Cells in our body need sugar for energy. However, sugar cannot go into most of our cells directly. Insulin helps the cells to get those sugars. After eating food, the increase in blood sugar level signals pancreas to release insulin into bloodstream.
If there is more sugar in blood, insulin stores that sugar in the form of glycogen in liver and muscles. When the sugar level is low, insulin releases it in the blood. This is how insulin balances blood sugar level.
In many cases, body does not produce enough insulin or the cells are resistant to the effects of insulin. This results in hyperglycemia -High blood sugar.
People with type 1 diabetes cannot make insulin because the beta cells (that produces insulin) in the pancreas are damaged. They need to inject insulin for proper processing of glucose. People with type 2 diabetes do not respond well to insulin. They may need insulin medications to help them better process of the sugar.
In 1889, two German researchers, Oskar Minkowski and Joseph von Mering, found that when the pancreas gland was removed from the dogs, they used to develop diabetes and died soon afterward.
In 1910, Sir Edward Albert Sharpey-Shafer found out, people with diabetes missed one chemical from the pancreas in . He called it, insula, meaning “island.
In 1921, a young surgeon named Frederick Banting and his assistant Charles Best removed insulin from a dog’s pancreas. The researchers, along with the help of colleagues J.B. Collip and John Macleod, developed a more refined and pure form of insulin, this time from the pancreases of cattle. In 1923, Banting, Macleod, Best and Collip received the Nobel Prize in Medicine.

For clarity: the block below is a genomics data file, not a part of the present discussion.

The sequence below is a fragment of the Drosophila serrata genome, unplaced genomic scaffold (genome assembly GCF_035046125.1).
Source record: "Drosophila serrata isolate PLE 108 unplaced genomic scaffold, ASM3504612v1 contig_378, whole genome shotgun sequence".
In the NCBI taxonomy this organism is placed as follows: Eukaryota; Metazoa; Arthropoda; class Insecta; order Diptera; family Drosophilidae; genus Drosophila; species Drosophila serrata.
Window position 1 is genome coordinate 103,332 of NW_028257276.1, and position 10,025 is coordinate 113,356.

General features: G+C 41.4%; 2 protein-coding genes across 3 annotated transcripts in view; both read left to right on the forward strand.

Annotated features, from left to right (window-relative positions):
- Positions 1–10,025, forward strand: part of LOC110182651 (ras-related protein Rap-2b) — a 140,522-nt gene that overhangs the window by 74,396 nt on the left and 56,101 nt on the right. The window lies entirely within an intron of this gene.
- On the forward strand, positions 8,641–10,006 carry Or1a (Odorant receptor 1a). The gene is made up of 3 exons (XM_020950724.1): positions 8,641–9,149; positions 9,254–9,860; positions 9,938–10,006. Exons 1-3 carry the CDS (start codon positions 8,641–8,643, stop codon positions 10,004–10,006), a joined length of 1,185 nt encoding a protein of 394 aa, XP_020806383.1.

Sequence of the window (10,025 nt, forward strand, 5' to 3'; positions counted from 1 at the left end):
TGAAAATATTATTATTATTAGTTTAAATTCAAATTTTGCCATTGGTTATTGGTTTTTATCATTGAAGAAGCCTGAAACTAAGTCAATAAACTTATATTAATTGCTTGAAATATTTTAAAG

Canadian biochemist co-discovered insulin, James Bertram Collip was born today, 20th November, 1982.
Insulin from cattle and pigs was used for many years and saved millions of lives. But it caused allergic reactions in many patients, because it has extra proteins compared to human insulin. This problem made the extraction of insulin from cadavers. But, it didn’t go long. The first genetically engineered, synthetic “human” insulin was produced in 1978 using E. coli bacteria. Eli Lilly in 1982 started to sell the first commercially available biosynthetic human insulin under the brand name Humulin.
Insulin now comes in various forms, from ultra-rapid and ultra-long acting insulin. Grateful to the researchers, people with diabetes can now choose which formula of insulin to be taken from a variety of such.
Happy Birthday to one of the great guys behind the discovery of insulin- James Bertram Collip!
Article by Moumita Mazumdar
A microbiologist who loves to learn new stuff. Sciteum’s go-to-girl, who not only give suggestions but also fixes the things up. 6 or 60 she communicates in style with all age groups.